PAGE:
International credential evaluation tips from the EAIE Academy in Tallinn

International credential evaluation tips from the EAIE Academy in Tallinn

Today is the final day of the Autumn EAIE Academy in Tallinn. It has been a very fruitful and dynamic week for the participants, with eight hands-on courses and four vibrant networking events providing them with lots of tips and advice as well as networking opportunities. This week, participants discussed subjects ranging from advising international students to website management and creating promotional materials. This final Autumn Academy blog post highlights takeaways from the two courses on credential evaluation.

In the ‘How to overcome the challenges of foreign credential evaluation’ course,  André Hesselbäck, Senior Officer at Uppsala University, Sweden and Marijke Blom-Westrik, Senior Credential Evaluator at Nuffic, the Netherlands, presented a variety of educational systems, gave tips on how to spot fraud and discussed in detail the Lisbon Recognition Convention (LRC), its principles and the recognition procedure associated with it. The LRC or Convention on the Recognition of Qualifications concerning Higher Education in the European Region is the international convention of the Council of Europe and UNESCO aims to ensure fair recognition of qualifications, academic mobility and transparent procedures and criteria.

How to make your assessment procedure of foreign credentials “Lisbon-proof”?

Step 1: Application

  • Have standardised information on procedures & criteria
  • Have standardised application forms
  • Inform applicant of receipt of application and the amount of time normally required to process evaluation
  • Check file for required documents; request additional documents if necessary

Step 2: Verification

If in doubt, verify the authenticity of the documents

  • Contact awarding institution or the Ministry of Education
  • Request to see originals

Step 3: Assessment criteria & procedures

Take into account the purpose of the evaluation, prior evaluations of the same qualification to ensure consistency in recognition practice, relevant educational legislation, status of evaluating body and information resources. Here are the assessment criteria:

  • Purpose of the qualification in home country
  • Status of foreign institution/programme
  • Duration / study load
  • Admissions requirements
  • Content
  • Structure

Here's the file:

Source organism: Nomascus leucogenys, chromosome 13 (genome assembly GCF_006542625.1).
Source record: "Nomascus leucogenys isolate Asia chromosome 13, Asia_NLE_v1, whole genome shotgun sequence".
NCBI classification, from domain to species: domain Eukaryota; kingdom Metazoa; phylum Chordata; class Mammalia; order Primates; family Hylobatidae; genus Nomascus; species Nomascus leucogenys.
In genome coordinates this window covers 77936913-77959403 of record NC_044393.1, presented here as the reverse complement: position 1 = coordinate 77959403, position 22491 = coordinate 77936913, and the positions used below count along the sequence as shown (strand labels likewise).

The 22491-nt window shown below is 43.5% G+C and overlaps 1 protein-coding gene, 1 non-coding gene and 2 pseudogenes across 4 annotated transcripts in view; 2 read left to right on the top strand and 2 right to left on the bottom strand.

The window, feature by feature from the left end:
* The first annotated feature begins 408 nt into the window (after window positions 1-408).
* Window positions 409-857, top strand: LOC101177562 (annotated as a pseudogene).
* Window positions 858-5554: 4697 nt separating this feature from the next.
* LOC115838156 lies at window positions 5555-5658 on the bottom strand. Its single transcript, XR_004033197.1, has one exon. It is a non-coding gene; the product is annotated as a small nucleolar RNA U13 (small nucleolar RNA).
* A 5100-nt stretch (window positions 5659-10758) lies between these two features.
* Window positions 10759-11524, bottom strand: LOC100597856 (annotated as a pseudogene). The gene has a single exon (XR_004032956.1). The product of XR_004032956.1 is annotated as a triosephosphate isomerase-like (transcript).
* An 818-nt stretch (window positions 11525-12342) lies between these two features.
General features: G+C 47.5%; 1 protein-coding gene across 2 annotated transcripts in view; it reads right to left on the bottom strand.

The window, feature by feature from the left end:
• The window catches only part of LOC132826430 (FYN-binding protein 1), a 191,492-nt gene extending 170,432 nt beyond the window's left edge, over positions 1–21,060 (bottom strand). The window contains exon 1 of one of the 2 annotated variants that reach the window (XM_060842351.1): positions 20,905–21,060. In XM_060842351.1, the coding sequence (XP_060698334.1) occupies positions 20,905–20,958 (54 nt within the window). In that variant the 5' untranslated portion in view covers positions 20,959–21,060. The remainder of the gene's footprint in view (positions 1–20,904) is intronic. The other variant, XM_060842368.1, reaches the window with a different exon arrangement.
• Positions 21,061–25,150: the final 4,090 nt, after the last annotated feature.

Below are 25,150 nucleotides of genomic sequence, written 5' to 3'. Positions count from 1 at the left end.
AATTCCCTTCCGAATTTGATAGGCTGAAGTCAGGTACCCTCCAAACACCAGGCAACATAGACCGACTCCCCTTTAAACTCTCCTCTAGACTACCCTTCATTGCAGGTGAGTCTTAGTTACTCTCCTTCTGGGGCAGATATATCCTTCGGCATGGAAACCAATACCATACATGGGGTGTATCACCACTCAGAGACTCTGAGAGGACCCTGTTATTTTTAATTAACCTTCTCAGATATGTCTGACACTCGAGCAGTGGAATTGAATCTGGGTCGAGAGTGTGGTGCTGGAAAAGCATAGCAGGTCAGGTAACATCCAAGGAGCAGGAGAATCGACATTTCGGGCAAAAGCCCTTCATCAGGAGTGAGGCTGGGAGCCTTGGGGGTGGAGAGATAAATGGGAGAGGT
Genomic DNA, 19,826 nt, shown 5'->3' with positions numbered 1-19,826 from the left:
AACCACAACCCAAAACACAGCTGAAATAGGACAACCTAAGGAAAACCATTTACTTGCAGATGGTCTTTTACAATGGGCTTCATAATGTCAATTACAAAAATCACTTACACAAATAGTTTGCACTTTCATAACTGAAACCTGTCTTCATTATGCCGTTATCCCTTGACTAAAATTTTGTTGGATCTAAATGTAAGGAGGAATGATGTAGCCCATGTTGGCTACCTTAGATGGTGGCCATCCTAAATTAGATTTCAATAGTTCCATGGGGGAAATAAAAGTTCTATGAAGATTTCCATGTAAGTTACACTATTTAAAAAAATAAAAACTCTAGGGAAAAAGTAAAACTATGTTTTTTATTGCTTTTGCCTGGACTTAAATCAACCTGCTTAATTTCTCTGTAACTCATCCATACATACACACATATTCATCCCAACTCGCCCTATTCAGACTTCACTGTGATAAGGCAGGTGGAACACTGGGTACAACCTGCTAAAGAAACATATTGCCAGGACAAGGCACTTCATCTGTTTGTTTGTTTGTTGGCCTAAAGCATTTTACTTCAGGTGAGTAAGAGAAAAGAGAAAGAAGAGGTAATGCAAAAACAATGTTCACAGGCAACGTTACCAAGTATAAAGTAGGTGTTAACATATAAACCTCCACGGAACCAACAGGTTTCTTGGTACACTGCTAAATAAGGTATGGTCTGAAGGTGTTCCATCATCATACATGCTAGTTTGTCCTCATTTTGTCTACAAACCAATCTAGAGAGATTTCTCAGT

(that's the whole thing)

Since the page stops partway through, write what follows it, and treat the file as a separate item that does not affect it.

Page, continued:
• Learning outcomes and competencies
  • Quality of institution and programme

Step 4: Outcome of the assessment

  • Status of the assessment: recognition decision and advice to competent authority
  • Full recognition: no substantial differences
  • Partial or non-recognition: substantial differences, in which case recognition authority should provide reasons why full recognition was not granted, suggestions for alternative forms of recognition and information on the appeal procedure.

Update on the latest Russian Educational Standards: use of credits

In the ‘International credential evaluation: Russia, Ukraine and Belarus’ course, Gunnar Vaht, Head of the Estonian Academic Recognition Information Centre (Estonian ENIC/NARIC) and Ann Koenig, Associate Director of Credential Evaluation with AACRAO International Education Services, USA, gave an update on the latest Russian Educational Standards:

“The latest ‘Federal State Educational Standards’ (FSES) in the Russian Federation express student workload in terms of ‘credits’, replacing ‘hours’ as the workload unit for bachelor, specialist and master programmes. The FSES are the outlines of curricular structure and content mandated for use at all levels of education throughout the Russian Federation. The development of a credit system in Russian higher education was first approved in 2002. Credits have been introduced gradually since then, but are mandated as the workload unit in the new FSES. The Russian ENIC, the National Information Center on Academic Recognition and Mobility, reports that the rollout of the new credit-based FSES will take place incrementally over the next several years. Current students will complete their programmes under the FSES in force when they matriculated, and will receive a diploma and diploma addendum (transcript) in the state standard format of 2012. Students who begin studies under the new credit-based FSES will receive a newly-formatted diploma supplement that will show credits. Check the Russian ENIC website under Russian Education System for information reflecting the new FSES. Under ‘Diplomas/Qualifications Samples’ you will find samples of all academic documents awarded at all levels since the Soviet era. The new diploma supplements will be uploaded to the ENIC website in the near future.”

If you were at the EAIE Academy in Tallinn, share below more takeaways that you’ve gained. Follow #EAIEAcademy on Twitter for an overview of the discussions and check out our Facebook page to see some great photos from the event!